Lufthansa has confirmed plans to set up COVID-19 passenger testing stations at its hubs in Frankfurt and Munich. Few details about the service are yet known after the plans were first leaked by German newspaper Der Spiegel but its understood the German flag carrier will partner with private testing companies to offer the PCR antigen tests at a yet to be disclosed additional cost to passengers.
A spokesperson confirmed the airline was working on the plans and said the airline hopes to have the testing centres up and running by early July. The tests would be primarily marketed towards passengers who are travelling to destinations where a COVID-19 test certificate is required as a condition of entry.
Test results should be available within four hours according to the spokesperson. It’s not known how much the service would cost but a COVID-19 antigen service at Vienna Airport costs €190 per test. If the test comes back negative, passengers arriving in Austria are allowed to avoid a 14-day home quarantine.
The test offered at Vienna Airport is also open to outbound passengers, as well as anyone else who wants to travel to the airport and pay the fee. It’s not known whether Lufthansa plans to extend its COVID-19 testing service to arriving passengers and walk-in’s.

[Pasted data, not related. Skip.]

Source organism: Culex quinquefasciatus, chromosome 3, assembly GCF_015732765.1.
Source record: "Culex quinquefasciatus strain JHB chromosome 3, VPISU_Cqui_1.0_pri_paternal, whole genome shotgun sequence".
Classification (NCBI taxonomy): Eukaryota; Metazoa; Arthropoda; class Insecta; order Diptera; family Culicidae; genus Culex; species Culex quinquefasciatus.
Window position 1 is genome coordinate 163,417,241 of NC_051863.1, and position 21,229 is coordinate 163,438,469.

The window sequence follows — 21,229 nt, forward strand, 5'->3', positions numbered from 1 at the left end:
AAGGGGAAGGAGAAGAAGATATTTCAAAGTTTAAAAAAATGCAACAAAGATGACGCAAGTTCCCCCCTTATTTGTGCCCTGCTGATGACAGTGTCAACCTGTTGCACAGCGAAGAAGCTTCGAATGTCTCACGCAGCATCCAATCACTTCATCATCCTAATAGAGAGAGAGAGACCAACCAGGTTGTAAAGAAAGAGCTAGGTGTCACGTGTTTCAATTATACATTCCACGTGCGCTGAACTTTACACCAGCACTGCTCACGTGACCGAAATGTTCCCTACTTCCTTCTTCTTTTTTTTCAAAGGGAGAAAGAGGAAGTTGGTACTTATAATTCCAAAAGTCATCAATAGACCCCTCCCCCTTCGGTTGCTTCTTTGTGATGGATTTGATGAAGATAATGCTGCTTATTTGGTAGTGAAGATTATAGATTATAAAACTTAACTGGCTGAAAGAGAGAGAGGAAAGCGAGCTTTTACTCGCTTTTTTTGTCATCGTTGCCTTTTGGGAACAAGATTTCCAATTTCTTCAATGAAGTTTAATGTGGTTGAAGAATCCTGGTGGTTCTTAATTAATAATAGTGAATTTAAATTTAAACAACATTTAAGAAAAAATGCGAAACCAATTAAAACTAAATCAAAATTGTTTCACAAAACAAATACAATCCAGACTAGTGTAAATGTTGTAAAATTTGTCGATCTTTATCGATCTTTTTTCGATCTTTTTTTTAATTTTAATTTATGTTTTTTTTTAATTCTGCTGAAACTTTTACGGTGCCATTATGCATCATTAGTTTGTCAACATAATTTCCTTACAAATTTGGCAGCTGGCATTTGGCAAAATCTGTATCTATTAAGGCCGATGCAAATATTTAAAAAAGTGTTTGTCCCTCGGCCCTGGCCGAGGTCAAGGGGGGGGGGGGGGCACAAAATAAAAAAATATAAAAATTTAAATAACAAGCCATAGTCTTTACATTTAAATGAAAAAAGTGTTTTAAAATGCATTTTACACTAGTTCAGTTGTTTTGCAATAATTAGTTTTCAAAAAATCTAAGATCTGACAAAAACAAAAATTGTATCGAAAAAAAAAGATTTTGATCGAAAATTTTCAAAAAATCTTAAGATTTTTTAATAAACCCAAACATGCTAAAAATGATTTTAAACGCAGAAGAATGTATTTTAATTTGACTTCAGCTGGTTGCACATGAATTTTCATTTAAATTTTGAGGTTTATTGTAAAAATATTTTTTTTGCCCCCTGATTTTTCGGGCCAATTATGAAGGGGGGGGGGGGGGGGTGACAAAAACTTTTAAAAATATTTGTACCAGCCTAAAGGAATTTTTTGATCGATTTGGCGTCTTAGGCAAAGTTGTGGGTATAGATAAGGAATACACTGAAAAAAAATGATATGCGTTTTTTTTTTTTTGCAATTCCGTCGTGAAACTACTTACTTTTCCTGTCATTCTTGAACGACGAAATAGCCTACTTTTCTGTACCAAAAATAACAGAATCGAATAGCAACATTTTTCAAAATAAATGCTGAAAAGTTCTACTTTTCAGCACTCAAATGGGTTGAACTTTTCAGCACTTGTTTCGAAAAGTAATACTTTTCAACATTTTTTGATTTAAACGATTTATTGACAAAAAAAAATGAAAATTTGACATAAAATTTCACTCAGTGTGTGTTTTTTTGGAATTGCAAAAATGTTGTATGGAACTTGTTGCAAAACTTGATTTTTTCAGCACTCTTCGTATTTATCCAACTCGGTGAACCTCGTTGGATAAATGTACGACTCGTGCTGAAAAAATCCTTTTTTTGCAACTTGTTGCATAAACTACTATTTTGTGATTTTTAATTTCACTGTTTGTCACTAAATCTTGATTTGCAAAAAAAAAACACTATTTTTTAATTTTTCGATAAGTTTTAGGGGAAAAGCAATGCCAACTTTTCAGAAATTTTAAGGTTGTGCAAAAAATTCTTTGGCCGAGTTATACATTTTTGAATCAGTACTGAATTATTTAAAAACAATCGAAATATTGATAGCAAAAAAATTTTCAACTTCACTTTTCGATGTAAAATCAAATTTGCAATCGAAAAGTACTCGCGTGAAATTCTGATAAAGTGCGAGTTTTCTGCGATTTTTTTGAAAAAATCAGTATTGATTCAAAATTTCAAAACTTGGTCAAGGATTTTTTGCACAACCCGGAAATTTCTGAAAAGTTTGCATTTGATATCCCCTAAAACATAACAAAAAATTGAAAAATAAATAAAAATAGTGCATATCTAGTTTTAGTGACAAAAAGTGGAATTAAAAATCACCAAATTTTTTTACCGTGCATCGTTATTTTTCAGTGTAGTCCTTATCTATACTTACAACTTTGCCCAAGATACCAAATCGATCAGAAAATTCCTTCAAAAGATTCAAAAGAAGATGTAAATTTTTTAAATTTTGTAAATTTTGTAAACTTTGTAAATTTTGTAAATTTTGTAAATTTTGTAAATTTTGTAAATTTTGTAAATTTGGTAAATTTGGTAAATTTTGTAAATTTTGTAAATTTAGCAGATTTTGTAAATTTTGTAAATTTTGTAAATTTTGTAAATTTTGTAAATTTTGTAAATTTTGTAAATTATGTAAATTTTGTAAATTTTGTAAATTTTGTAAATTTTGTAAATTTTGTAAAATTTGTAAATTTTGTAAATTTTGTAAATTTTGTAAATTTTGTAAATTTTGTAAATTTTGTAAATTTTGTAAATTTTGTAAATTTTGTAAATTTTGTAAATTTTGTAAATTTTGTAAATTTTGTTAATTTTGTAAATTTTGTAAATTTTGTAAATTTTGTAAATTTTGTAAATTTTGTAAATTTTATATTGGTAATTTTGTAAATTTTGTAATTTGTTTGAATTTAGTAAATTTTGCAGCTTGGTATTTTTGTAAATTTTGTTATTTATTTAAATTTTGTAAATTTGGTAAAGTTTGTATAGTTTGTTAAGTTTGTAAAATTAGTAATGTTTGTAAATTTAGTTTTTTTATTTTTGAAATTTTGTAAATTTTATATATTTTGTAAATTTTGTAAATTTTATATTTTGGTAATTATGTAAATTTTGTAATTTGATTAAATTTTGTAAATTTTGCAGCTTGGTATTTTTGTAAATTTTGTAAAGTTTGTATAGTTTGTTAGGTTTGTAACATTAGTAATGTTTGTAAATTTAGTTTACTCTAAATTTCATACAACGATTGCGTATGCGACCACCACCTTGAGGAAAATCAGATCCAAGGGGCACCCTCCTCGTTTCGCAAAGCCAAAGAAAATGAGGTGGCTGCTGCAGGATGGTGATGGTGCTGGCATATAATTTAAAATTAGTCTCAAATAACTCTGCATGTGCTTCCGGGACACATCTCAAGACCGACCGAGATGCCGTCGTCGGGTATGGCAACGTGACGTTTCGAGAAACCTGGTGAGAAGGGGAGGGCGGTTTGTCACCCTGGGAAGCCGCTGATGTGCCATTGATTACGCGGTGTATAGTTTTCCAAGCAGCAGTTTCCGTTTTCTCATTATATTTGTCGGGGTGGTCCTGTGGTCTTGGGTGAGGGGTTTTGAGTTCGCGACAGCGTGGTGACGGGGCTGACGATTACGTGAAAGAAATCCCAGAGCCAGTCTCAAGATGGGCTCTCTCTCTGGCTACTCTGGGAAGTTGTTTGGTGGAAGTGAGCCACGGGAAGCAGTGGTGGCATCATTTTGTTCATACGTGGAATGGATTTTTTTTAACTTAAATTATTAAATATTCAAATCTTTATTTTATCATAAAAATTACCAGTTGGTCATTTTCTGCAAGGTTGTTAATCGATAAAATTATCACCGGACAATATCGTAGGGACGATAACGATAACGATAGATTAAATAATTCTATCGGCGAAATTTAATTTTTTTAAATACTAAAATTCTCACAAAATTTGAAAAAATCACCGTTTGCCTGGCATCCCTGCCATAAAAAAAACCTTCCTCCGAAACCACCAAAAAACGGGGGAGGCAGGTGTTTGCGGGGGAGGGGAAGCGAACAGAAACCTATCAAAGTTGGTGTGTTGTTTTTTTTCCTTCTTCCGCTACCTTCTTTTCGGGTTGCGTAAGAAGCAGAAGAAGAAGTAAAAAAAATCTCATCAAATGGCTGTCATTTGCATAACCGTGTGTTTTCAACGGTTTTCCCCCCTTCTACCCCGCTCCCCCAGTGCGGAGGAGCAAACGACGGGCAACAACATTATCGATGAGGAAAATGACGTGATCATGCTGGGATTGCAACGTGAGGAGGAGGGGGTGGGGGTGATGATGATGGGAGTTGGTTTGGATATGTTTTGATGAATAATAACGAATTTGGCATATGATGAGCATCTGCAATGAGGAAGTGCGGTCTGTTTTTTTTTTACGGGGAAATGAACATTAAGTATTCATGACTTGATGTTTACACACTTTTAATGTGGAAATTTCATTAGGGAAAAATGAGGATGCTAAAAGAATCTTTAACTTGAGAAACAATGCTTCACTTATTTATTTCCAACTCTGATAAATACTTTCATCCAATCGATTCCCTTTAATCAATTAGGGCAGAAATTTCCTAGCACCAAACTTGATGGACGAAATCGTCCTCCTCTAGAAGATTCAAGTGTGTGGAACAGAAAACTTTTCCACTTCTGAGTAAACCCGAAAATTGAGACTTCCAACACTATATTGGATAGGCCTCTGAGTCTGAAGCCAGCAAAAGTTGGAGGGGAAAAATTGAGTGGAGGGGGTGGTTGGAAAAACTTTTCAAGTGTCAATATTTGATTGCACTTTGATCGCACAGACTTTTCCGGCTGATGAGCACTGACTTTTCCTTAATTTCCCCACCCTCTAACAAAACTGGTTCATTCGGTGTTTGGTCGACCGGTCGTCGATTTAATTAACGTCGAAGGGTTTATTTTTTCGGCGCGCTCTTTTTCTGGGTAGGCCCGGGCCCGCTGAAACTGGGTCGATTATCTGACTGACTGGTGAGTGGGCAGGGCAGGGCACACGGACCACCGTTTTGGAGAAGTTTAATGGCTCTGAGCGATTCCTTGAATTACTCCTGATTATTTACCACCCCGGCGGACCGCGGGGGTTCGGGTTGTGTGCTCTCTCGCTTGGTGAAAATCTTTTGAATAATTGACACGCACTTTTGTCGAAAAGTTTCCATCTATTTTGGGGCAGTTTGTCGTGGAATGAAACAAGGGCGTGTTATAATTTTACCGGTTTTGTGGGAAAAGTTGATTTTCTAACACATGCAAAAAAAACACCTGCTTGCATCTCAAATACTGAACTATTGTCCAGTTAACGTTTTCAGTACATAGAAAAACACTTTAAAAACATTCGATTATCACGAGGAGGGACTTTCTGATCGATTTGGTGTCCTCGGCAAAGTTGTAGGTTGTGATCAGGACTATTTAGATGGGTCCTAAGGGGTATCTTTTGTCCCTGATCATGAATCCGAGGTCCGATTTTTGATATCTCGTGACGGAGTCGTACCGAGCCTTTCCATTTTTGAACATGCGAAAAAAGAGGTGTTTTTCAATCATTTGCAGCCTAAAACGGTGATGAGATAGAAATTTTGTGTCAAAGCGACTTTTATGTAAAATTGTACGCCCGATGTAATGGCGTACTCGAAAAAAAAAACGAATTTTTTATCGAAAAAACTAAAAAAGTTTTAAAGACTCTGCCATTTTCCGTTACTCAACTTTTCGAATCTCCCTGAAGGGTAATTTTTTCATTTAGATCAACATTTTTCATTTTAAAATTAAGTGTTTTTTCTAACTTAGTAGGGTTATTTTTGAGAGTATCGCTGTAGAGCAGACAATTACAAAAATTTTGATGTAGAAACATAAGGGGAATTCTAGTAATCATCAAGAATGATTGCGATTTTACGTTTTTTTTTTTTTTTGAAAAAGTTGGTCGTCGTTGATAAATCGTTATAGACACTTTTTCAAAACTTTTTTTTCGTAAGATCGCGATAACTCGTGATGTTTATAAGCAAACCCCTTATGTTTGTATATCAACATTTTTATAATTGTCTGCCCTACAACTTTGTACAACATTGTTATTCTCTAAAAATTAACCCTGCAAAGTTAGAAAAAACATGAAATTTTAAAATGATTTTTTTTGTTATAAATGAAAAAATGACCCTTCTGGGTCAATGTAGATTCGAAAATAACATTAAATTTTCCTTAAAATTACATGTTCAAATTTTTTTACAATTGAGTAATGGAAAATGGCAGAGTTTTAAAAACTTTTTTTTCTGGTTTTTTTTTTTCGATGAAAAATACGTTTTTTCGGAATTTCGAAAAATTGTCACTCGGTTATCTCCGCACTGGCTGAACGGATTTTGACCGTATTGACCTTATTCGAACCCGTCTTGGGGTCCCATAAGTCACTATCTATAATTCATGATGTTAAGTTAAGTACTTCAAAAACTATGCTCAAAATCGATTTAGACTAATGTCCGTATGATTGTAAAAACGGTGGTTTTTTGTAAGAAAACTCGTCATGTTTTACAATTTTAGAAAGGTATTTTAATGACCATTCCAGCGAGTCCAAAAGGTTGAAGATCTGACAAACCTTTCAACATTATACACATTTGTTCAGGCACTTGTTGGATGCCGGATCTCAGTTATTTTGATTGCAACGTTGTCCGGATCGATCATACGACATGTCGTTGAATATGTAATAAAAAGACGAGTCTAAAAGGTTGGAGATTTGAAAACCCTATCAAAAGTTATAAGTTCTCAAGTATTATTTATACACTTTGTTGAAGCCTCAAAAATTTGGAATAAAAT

By September, Lufthansa hopes to have resumed flights to around 70 per cent of its long-haul route network although the frequency and capacity of flights is likely to remain far below pre-Corona levels. The airline is also pushing summer vacation destinations and plans to resume short-haul services to 90 per cent of its network citing a strong demand from German consumers.
That sentiment, however, isn’t shared by Germans polled by Der Spiegel who weren’t so keen on flying anytime soon. Pollsters Civey found only 13.4 per cent of Germans plan to fly anywhere in the next three months. Over half said they were afraid of catching COVID-19 during a flight despite reassurances from Lufthansa and industry leaders that flying remains safe.
In an effort to boost confidence in the safety of air travel, Lufthansa says all passengers and crew must wear face masks during the entire flight except for mealtimes. The airline is also exploring the idea of offering to block the middle seat at an additional cost which an insider claimed “wouldn’t come cheap”.
Mateusz Maszczynski honed his skills as an international flight attendant at the most prominent airline in the Middle East and has been flying throughout the COVID-19 pandemic for a well-known European airline. Matt is passionate about the aviation industry and has become an expert in passenger experience and human-centric stories. Always keeping an ear close to the ground, Matt's industry insights, analysis and news coverage is frequently relied upon by some of the biggest names in journalism.